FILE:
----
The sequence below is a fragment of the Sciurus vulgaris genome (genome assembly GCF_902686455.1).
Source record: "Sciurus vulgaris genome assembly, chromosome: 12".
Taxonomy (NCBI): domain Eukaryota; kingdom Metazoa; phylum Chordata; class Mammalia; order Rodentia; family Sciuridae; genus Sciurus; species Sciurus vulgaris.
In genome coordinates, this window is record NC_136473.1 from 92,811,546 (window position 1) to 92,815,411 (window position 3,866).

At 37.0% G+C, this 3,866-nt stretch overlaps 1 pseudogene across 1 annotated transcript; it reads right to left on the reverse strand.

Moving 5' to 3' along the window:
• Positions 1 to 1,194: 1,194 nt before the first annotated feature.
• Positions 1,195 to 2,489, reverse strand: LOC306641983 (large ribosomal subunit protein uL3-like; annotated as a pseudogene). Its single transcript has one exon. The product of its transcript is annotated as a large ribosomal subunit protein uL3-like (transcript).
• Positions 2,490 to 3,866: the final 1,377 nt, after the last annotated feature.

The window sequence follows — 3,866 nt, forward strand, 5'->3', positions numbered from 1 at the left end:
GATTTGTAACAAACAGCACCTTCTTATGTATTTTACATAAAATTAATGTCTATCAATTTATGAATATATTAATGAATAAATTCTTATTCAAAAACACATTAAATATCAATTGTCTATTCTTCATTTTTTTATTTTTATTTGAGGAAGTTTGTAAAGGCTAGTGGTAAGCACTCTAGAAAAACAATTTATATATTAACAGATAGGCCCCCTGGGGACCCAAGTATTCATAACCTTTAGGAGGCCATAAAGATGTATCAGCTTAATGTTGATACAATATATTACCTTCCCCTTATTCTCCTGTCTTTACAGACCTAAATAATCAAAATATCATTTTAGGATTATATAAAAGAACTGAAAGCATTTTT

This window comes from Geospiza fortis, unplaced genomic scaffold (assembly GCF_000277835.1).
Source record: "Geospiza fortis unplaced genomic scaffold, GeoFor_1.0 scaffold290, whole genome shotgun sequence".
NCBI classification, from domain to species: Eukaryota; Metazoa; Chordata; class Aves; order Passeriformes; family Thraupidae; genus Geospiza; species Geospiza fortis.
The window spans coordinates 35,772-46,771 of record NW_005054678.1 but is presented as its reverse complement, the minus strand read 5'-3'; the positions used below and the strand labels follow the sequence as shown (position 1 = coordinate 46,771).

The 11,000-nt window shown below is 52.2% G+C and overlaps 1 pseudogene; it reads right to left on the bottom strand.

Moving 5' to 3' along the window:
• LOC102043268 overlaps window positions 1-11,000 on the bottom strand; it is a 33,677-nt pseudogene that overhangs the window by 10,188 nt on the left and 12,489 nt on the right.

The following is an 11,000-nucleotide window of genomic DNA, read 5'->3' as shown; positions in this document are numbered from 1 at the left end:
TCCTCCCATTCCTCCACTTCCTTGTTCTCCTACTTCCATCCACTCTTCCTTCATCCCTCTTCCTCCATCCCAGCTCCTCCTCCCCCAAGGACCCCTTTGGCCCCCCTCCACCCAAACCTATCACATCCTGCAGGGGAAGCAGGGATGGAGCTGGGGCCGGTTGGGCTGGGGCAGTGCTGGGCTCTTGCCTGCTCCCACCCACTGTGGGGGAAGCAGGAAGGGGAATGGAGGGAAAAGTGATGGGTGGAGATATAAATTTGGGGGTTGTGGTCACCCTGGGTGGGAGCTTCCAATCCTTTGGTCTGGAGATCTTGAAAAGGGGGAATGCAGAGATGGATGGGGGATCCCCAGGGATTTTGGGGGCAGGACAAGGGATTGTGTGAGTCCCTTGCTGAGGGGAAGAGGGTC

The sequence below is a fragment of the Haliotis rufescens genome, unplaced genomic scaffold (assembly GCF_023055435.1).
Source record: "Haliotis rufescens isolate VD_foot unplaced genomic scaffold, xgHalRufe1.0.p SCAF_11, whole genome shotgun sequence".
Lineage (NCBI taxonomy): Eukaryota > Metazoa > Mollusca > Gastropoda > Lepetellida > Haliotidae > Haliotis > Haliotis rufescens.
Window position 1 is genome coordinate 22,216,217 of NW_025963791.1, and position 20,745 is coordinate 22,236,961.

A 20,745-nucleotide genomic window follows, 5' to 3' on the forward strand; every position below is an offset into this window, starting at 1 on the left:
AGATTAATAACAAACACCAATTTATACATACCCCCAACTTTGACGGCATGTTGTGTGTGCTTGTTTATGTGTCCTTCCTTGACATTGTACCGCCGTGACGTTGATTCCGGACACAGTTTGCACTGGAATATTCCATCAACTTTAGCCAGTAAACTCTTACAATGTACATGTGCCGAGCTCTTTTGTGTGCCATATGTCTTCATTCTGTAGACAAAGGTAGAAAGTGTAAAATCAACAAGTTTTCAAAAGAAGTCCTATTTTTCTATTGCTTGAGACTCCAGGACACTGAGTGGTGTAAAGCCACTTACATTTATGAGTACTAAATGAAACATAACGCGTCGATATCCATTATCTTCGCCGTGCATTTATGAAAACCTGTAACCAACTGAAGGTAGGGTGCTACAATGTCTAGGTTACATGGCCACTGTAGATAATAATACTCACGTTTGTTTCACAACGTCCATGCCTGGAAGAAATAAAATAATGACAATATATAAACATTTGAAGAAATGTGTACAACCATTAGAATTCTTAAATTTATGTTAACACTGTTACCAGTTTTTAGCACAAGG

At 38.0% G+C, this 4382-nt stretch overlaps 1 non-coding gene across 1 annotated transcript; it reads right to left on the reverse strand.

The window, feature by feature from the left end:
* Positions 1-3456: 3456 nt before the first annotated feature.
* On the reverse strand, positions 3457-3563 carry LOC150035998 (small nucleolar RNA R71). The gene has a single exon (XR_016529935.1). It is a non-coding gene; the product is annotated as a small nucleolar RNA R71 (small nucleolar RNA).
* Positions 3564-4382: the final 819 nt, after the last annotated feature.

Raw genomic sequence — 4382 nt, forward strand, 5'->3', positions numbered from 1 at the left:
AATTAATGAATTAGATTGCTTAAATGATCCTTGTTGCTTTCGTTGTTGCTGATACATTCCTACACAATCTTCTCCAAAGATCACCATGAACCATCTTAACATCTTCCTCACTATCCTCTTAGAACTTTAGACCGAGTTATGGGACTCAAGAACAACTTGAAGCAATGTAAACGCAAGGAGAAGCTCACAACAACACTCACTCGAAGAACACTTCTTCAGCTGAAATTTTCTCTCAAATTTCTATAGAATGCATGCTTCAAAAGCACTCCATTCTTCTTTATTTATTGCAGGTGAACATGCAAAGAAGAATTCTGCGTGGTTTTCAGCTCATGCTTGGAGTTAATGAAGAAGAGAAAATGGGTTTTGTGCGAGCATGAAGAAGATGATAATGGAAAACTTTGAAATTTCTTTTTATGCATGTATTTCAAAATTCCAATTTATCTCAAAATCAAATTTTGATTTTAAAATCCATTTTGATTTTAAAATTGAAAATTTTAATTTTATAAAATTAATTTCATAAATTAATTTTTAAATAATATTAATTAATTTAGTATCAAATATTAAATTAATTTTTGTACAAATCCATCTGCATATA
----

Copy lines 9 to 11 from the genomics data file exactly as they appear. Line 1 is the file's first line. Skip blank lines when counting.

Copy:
• Positions 2,490 to 3,866: the final 1,377 nt, after the last annotated feature.

The window sequence follows — 3,866 nt, forward strand, 5'->3', positions numbered from 1 at the left end:
GATTTGTAACAAACAGCACCTTCTTATGTATTTTACATAAAATTAATGTCTATCAATTTATGAATATATTAATGAATAAATTCTTATTCAAAAACACATTAAATATCAATTGTCTATTCTTCATTTTTTTATTTTTATTTGAGGAAGTTTGTAAAGGCTAGTGGTAAGCACTCTAGAAAAACAATTTATATATTAACAGATAGGCCCCCTGGGGACCCAAGTATTCATAACCTTTAGGAGGCCATAAAGATGTATCAGCTTAATGTTGATACAATATATTACCTTCCCCTTATTCTCCTGTCTTTACAGACCTAAATAATCAAAATATCATTTTAGGATTATATAAAAGAACTGAAAGCATTTTT